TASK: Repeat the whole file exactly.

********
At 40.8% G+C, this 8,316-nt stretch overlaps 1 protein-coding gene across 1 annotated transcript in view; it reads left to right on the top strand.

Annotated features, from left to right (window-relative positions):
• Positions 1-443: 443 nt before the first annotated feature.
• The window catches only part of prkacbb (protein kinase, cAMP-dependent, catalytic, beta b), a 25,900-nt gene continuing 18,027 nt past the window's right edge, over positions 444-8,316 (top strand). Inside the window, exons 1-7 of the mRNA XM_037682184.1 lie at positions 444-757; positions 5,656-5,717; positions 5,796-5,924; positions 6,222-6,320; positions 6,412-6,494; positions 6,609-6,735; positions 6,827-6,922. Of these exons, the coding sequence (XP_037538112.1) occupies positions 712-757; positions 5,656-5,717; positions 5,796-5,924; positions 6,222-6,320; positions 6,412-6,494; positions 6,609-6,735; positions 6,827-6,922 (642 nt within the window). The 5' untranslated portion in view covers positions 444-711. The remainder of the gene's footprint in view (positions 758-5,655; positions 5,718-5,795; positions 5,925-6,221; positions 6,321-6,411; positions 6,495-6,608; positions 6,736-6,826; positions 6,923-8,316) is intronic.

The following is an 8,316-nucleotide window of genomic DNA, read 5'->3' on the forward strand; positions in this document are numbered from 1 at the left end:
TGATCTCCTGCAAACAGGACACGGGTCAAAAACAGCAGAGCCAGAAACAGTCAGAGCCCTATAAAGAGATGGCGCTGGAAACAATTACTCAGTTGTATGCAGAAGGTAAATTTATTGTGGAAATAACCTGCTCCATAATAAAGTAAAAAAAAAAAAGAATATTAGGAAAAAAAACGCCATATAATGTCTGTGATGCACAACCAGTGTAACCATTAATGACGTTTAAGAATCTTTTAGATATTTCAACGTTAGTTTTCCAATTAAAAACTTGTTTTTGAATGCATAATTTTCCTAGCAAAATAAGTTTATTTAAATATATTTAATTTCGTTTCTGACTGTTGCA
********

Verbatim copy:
At 40.8% G+C, this 8,316-nt stretch overlaps 1 protein-coding gene across 1 annotated transcript in view; it reads left to right on the top strand.

Annotated features, from left to right (window-relative positions):
• Positions 1-443: 443 nt before the first annotated feature.
• The window catches only part of prkacbb (protein kinase, cAMP-dependent, catalytic, beta b), a 25,900-nt gene continuing 18,027 nt past the window's right edge, over positions 444-8,316 (top strand). Inside the window, exons 1-7 of the mRNA XM_037682184.1 lie at positions 444-757; positions 5,656-5,717; positions 5,796-5,924; positions 6,222-6,320; positions 6,412-6,494; positions 6,609-6,735; positions 6,827-6,922. Of these exons, the coding sequence (XP_037538112.1) occupies positions 712-757; positions 5,656-5,717; positions 5,796-5,924; positions 6,222-6,320; positions 6,412-6,494; positions 6,609-6,735; positions 6,827-6,922 (642 nt within the window). The 5' untranslated portion in view covers positions 444-711. The remainder of the gene's footprint in view (positions 758-5,655; positions 5,718-5,795; positions 5,925-6,221; positions 6,321-6,411; positions 6,495-6,608; positions 6,736-6,826; positions 6,923-8,316) is intronic.

The following is an 8,316-nucleotide window of genomic DNA, read 5'->3' on the forward strand; positions in this document are numbered from 1 at the left end:
TGATCTCCTGCAAACAGGACACGGGTCAAAAACAGCAGAGCCAGAAACAGTCAGAGCCCTATAAAGAGATGGCGCTGGAAACAATTACTCAGTTGTATGCAGAAGGTAAATTTATTGTGGAAATAACCTGCTCCATAATAAAGTAAAAAAAAAAAAGAATATTAGGAAAAAAAACGCCATATAATGTCTGTGATGCACAACCAGTGTAACCATTAATGACGTTTAAGAATCTTTTAGATATTTCAACGTTAGTTTTCCAATTAAAAACTTGTTTTTGAATGCATAATTTTCCTAGCAAAATAAGTTTATTTAAATATATTTAATTTCGTTTCTGACTGTTGCA